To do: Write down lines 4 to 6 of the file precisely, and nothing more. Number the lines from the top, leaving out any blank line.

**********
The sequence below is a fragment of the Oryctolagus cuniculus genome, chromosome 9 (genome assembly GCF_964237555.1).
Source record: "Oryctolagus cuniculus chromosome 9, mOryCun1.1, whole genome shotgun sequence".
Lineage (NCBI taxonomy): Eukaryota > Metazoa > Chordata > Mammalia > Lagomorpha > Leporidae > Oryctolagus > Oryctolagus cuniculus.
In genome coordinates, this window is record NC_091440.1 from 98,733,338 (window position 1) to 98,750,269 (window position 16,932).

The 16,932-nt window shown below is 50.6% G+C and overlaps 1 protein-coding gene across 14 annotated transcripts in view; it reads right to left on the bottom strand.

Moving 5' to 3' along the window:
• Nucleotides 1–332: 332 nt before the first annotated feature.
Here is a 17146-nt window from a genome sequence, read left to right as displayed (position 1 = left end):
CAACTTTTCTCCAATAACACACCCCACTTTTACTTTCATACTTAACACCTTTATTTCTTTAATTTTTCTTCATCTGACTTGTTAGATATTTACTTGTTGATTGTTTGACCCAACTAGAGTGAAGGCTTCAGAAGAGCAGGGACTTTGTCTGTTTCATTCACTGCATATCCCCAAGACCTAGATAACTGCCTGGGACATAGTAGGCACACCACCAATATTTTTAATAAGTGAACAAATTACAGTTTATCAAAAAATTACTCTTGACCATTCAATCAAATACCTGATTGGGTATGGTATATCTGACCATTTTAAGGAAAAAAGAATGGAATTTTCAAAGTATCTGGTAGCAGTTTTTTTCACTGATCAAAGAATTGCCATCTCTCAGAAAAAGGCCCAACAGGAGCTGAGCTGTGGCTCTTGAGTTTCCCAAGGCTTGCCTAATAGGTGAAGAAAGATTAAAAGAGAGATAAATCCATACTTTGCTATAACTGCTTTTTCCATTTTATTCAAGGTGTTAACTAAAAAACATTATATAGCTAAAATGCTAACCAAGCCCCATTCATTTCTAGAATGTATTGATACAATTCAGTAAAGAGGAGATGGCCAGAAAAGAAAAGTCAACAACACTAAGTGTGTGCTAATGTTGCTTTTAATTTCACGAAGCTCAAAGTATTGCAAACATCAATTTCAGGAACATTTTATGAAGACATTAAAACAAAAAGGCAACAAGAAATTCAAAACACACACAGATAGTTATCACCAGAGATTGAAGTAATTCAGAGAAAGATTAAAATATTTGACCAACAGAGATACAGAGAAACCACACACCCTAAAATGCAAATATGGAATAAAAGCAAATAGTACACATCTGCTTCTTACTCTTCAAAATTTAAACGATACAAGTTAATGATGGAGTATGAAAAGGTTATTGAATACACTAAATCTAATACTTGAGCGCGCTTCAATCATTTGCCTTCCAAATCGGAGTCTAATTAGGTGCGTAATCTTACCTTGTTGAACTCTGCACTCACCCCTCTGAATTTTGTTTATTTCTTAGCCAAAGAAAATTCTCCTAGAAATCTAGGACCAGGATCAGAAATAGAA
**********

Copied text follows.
In genome coordinates, this window is record NC_091440.1 from 98,733,338 (window position 1) to 98,750,269 (window position 16,932).

The 16,932-nt window shown below is 50.6% G+C and overlaps 1 protein-coding gene across 14 annotated transcripts in view; it reads right to left on the bottom strand.

Moving 5' to 3' along the window: